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Tyre sidewall markings, explained in plain English.

tyre load index, tyre speed ratings, treadwear, tyre ratings, sidewall markings explained, tyre information, tyre age, aspect ratio, load rating, treadwear ratings, tread design, speed rating, utqg ratings, tyre load, section width

Something that every vehicle on our roads have in common: tyres. Let’s take a deep dive into how to read the tyres on your car, SUV or 4x4.

Example of tyre sidewall markings of a 265/30 ZR 19 93Y tyre.

Sidewall markings explained.

All tyres sold in Australia will have tyre information stamped along the sidewall. Typically, tyre manufacturers will provide tyre measurements on the sidewall in metric measurements. The labeling scheme is universal across nearly all popular tyre brands. Let’s take 215/55 R17 as a common size for a small car tyre.

- 215/55 R17 - section width of the tread is 215mm wide
- 215/55 R17 - the sidewall height (or aspect ratio) is 55% of the width of the tyre, in this case roughly 118mm.
- 215/55 R17 - this tyre was manufactured to fit onto a 17 inch wheel.

Sometimes off roaders will measure their tyres slightly different, as the total diameter of the wheel and tyre combination is a more important measurement than tyre width or wheel size.

In this case, a 285/75 R16 Mud Terrain (MT) tyre might be described as a 32 inch tyre. The math is pretty easy to figure out. Rim size + 2 x sidewall size, rounded off to the nearest inch.

Tyre Load Index and Speed Rating.

There is such a wide variety of vehicles on our roads, one tyre simply doesn't fit all purposes.Tyres are engineered for use within a weight range.

Designs such as sidewall thickness and reinforcement, tyre pressure specifications, and even tread design, dictates the load index a tyre receives. Load index is a number which relates to a table, showing the maximum weight that tyre is expected to comfortably perform under.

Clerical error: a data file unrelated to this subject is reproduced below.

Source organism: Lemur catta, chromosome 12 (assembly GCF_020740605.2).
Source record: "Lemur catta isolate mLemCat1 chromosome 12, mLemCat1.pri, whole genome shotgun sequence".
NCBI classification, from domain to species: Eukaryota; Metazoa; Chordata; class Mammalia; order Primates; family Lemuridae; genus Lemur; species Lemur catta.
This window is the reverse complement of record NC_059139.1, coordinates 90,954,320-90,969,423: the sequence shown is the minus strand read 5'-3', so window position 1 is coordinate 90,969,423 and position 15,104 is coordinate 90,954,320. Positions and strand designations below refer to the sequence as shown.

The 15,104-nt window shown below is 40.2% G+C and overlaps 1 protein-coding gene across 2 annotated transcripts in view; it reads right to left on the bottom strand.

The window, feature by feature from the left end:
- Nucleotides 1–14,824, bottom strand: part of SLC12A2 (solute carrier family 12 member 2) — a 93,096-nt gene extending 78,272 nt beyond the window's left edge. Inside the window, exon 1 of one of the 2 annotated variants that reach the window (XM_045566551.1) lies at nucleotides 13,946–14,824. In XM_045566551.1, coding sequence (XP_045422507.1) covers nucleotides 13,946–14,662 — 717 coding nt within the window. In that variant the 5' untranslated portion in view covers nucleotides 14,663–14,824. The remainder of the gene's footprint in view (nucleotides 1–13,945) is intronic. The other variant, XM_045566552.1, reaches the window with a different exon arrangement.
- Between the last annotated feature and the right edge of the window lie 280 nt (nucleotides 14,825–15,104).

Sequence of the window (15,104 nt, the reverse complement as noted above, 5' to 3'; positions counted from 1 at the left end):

Not all tyres are created equal, just as there are different load ratings, there are different speed ratings. While a heavy duty truck tyre might be expected to carry a heavier load, a sports car tyre is expected to hold together at much higher speeds and temperatures. Some tyres will have VR or ZR markings as well as a single letter code.

How to read tyre age:

Now all the technical info is out of the way, here’s the easy part. Tyre manufacture dates are a series of 4 numbers in a small box. The first two are a week number while the second two are the year. For example, a tyre stamped ‘2418’ was made during the 24th week of 2018.

Due to the natural aging process of rubber, it is recommended that tyres begin to be inspected after 5 years of age, regardless of tread depth. Old tyres have an increased risk of blowing out, cracking or delaminating.

What about the Temperature, Traction and Treadwear rating marks?

Some tyres will also have UTQG ratings. This system originates in the United States under their DOT roadworthy scheme. While not compulsory in Australia, most tyres you see will have UTQG markings on them since the same tyre is sold across multiple countries.

The UTQG scheme covers 3 measurements:

  • Treadwear - expressed as a 3 digit rating used to compare expected tread life from one tyre to the next. For example a tyre with a rating of 400 is expected to last twice as long as a tyre rated to 200 if driven in the same style and conditions.
  • Temperature - A, B, C - ratings for how well the tyre will cope at sustained high speeds
  • Traction - AA, A, B, C - rates how well the tyre can handle an emergency stop on a wet road.

Time for a quick recap.

If you see a car sporting a set of Pirelli P Zero PZ4 with the sidewall markings ‘255/40R20 ZR 101Y 0819’ you’ll know that the tread is 255mm wide, low profile on a 20 inch rim. The tyre is suitable for a maximum load of 825kg per tyre and is rated up to 300kph (at the racetrack of course). Last but not least, these tyres were manufactured near the start of the year and were probably only recently fitted to the car!

New tyres on rack awaiting fitment to vehicles.

Get in Touch.

If you’re looking at new tyres and trying to decide what’s best for your passenger car, 4x4, SUV or performance euro, get in contact with Barry and the team at Kogarah Tyrepower. Servicing Kogarah, Tempe, Turrella, Bardwell Valley, Banksia, Hurstville, Sans Souci, Rockdale, Arncliffe and the St George areas, we stock a wide range of tyres from the biggest names in the business to suit all makes and models.

So if you need tyres, pink slips or any of our other services, make sure you give us a call on (02) 9587 3366, or drop by the store at 433 West Botany Street, Kogarah.

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